Scotland's top 5 wildlife experiences

26 September 2019
800px-White-tailed_eagle_LGphoto-57649.jpg Top 5 wildlife experiences in Scotland
From plunge-diving gannets to the little-seen pine marten, James Fair presents the country's top 5 wildlife experiences.

From plunge-diving gannets to the little-seen pine marten, James Fair presents the country's top 5 wildlife experiences.

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1. Fishing white-tailed eagles, Isle of Mull

With a wingspan of 2m and some and talons as deadly as any kitchen cutlery set, the white-tailed eagle is Great Britain’s top terrestrial predator. Sightings in the UK can often be little more than a speck in a pair of binoculars or telescope, and consequently rather disappointing, but there’s one place where you are almost guaranteed to see them close up – Loch Na Keal on the Isle of Mull. The secret to the success here is the dead mackerel thrown off the back of their boat – all you have to do is watch open-mouthed as a bird the height of a small child descends from the skies to scoop up their dinner.

2. Plunge-diving gannets, Shetland

Take a boat trip to Noss National Nature Reserve, just off the main Shetland town of Lerwick, to watch hundreds of these spectacular glossy-white birds diving like feathered meteors in search of a meal. The gannets – the largest seabirds found in the British Isles – patrol the skies 20 or 30 metres above the water, then, spotting their prey just below the surface, fall into a stoop as steep as any peregrine’s, reaching speeds of nearly 60mph. Some 12,000 pairs use Noss’s brooding sandstone cliffs to raise their chicks. The gannet colony at Bass Rock in the Firth of Forth, with 75,000 pairs, is equally impressive.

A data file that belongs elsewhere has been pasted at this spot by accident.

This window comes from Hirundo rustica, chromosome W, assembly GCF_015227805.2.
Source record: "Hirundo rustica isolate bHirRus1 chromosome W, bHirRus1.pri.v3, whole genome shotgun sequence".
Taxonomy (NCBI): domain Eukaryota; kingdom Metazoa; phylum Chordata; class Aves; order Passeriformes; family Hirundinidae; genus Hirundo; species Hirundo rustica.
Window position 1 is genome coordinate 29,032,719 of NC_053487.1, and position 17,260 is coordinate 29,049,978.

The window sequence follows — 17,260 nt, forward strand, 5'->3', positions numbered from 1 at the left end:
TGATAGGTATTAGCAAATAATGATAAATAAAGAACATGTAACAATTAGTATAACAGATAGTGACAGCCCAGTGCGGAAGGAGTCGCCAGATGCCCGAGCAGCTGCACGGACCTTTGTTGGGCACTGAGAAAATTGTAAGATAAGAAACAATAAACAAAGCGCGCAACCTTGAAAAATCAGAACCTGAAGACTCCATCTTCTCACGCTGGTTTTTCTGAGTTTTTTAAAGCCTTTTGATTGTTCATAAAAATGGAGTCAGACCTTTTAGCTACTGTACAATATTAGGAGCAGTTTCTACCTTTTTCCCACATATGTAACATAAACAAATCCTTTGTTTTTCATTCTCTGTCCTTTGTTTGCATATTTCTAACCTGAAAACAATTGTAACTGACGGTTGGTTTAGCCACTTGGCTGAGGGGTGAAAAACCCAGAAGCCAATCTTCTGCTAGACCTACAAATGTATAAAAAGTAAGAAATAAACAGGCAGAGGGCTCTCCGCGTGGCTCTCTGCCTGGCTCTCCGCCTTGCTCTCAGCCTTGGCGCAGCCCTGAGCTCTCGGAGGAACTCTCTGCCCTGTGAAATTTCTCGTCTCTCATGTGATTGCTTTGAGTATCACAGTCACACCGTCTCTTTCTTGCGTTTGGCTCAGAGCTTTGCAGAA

3. Pine martens, the Cairngorms

After the Scottish wildcat, the pine marten is the hardest to see of Great Britain’s carnivores, but there are a few places in Scotland where you can be nearly guaranteed of an encounter. One is the small but comfortable hide on the Rothiemurchus Estate in the north of Cairngorms National Park. Here, a menu of peanuts and a single raw egg is the bait that brings in these rare relatives of better-known species like otters and stoats.

You need to be patient, but apart from keeping your voice low, you don’t have to worry about scaring off the visitors. Badgers and woodmice make up the guest list – be sure to book yourself a table.

4. Returning storm petrels, Shetland

Storm petrels are tiny seabirds the size of sparrows. On the island of Mousa, just off Shetland’s Mainland, they come ashore in the spring time after many months spent out at sea – and as far away as South Africa – to nest in the crevices of boulder rubble and a 2,300-year-old Iron Age broch. The males and females take it in turns to tend to the eggs or chicks while their partner goes out on fishing trips, but they can only return under the cover of darkness or they are easy prey for skuas and black-backed gulls. Boat trips leave from Sandwick, often as late as 10.30 at night.

5. Fishing otters, Inner Hebrides

Though Shetland is said to be the best place to watch otters in Great Britain, having recently returned from a family holiday to the Inner Hebridean islands of Mull and Tiree, I would equally recommend both these places for otter-watching. The Ross of Mull provides some excellent viewing spots to watch them in Loch Scridain – try anywhere close to Pennyghael. They are said to prefer to hunt at low tide because fishing in shallower water saves energy. On Tiree, the freshwater lochs are said to provide excellent otter-spotting opportunities, though we saw ours at the north-east end of the island in Gunna Sound, the narrow stretch of water separating Tiree from Coll.

100 Great Wildlife Experiences: What to see and where, by James Fair is published by White Owl

James Fair writes about wildlife and the environment

QUICK LINK: When is the best time of year to visit Scotland?

(image copyright from top Nvqvist, NPS/Eric Johnston)